After you do the same analysis for your own character, the simple thing to do is to wash our hands and be done with it. If you’re within a few hundred Spirit of where the crossover occurs then his would be wrong. Though Spirit is the strongest regen stat, it is worth your time to fully investigate the potential for Crit as well. That’s why you’re here, right?

Head over to chardev, load up your Paladin and maximize your Spirit followed by Crit. Find the difference in Crit percentage from the WoW Armory and your changes at chardev. Increase the crit rate found from your combat logs by this difference. The first graphing process told you if the glyph was a good choice right now. This second graphing process tells you if increasing your Crit will make the glyph a good choice. Based on my first example, if the crit rate were 10% higher it would push the crossover point to 2,700 Spirit.

Conclusion

I don’t want to sound enthusiastic about a glyph which looks downright horrible, but I am intrigued by the potential of Crit doing double duty as a regen and throughput stat. Hopefully this will prove useful if only to warn people away from a bad choice. Or maybe this will help convince Blizzard of the need to change or remove this glyph.

I Talk About Holy Paladins (1a)

Last month I mentioned I’d be sitting in on a Holy Paladin roundtable. We had a great time recording. You can listen to the show here, or find it on iTunes.

With Megacode hosting, we had a very symmetrical arrangement. Two Americans and two Canadians. Two humans and two elves. Two males and two females. It was eerie. So eerie, one of our friends created artwork to accompany the show. Thanks, Walks!

Closer inspection reveals two females and a Nelf Paladin. Your eyes do not deceive you!

Holy Paladin Roundtable – Post Cataclysm

Random, possibly helpful, raid tip #4 – Achievement Edition

The Holding Hands achievement during Hagara in Dragon Soul can be one of the most frustrating things for a 25-man raid to complete. Originally, we tried several times with a long snake-like path. We found the lightning would occasionally refuse to jump between some players, which seemed to fail the achievement when we maneuvered players closer to force a jump. Even if it works, the setup is time consuming and the raid has to survive extremely high damage.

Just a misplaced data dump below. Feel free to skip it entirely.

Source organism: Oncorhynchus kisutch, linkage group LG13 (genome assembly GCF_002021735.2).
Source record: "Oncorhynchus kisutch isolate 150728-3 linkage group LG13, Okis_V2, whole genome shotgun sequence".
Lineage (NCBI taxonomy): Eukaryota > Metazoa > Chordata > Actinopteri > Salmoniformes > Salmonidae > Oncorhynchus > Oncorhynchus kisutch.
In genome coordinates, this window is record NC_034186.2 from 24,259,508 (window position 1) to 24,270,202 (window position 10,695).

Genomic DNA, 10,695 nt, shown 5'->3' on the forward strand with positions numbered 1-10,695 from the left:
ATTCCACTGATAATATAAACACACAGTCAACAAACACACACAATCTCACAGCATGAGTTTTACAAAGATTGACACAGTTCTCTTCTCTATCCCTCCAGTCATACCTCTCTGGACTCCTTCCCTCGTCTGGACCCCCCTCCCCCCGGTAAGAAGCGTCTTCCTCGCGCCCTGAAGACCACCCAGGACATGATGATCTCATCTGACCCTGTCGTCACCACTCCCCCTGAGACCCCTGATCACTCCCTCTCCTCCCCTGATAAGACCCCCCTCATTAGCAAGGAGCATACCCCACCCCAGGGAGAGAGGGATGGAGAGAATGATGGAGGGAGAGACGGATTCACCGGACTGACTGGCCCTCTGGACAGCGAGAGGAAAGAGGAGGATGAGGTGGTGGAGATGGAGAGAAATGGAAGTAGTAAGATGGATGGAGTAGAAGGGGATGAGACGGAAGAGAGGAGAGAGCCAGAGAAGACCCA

Then we found videos of the achievement with a simple line of elbow-to-elbow players. Ridiculously simple, stupidly easy, and still not 100% reliable. It took 3 tries for us to complete the achievement twice.

It’s issues like this that remind me why I’ve never been much for the Meta mounts and achievements.

I Talk About Holy Paladins

Megacode will be hosting a Holy Paladin roundtable next week with several socially active players. I’ll be joining him as one of four “experts” on the panel. Questions can be sent in to Healingspec@gmail.com.

Maybe you’ve got tough questions. What stat(s) will be prioritized in Mists of Pandaria? Will we be the worst healers in tier 14? Why, oh why, did we lose our auras? Or perhaps you’re just a troll. Why did I ever think Mastery is any good? If Kurn likes jumping through hoops, why doesn’t she love achievements? Will Ophelie ever blog about WoW on her WoW blog again? How much crap does Chase get from commenters at WoW Insider?

Send your questions and we’ll do our very best to provide answers. I’ll verbally italicize as many of mine as possible.

Update:

Well, I placed emphasis on only the important stuff. I had a lot of fun, even if I did have to leave a little early for lunch with my family. Chase couldn’t make it, but we persevered. The show is now published here (direct link).

MoP Mana Regen: Theorycrafting Paladins’ Options

Note: This post focuses on level 90. See here for further discussion on level 85.

Note 2: The level 90 spreadsheet has been updated to account for a potential change to the 4-piece t14 bonus and expanded for higher Spirit values. You may not have edit rights, but you can always save your own copy from the File menu. The spreadsheet, as usual, is found here.

With Mists of Pandaria (MoP) in Public Beta and the pre-expansion 5.0 PTR going live soon, our friendly neighborhood theorycrafters are swarming about trying to determine stat weights, rating conversions, and rotations. In the healing realm we are especially concerned with mana regeneration.

New Ground Rules

To make sure everyone is aware of where we’re starting, I’ll list the major changes to mana use in MoP:

  • Intellect will only increase the power of spells and no longer increase the size of a caster’s mana pool.
  • All casters have the same amount of mana at any given level. At level 90 this is 300,000.
  • With very few exceptions, nothing will change a caster’s maximum mana. Gear upgrades, in particular, have no effect on mana levels.
  • Spell costs are still calculated from base mana, but caster-only classes have 300,000 base mana while Paladins and others have 60,000. Classes without modifiers appear to have wildly cheaper spells but end up about the same. See Flash of Light at 37.8% of base mana while Flash Heal is at 6.6%.

HOLY PALADIN MANA REGEN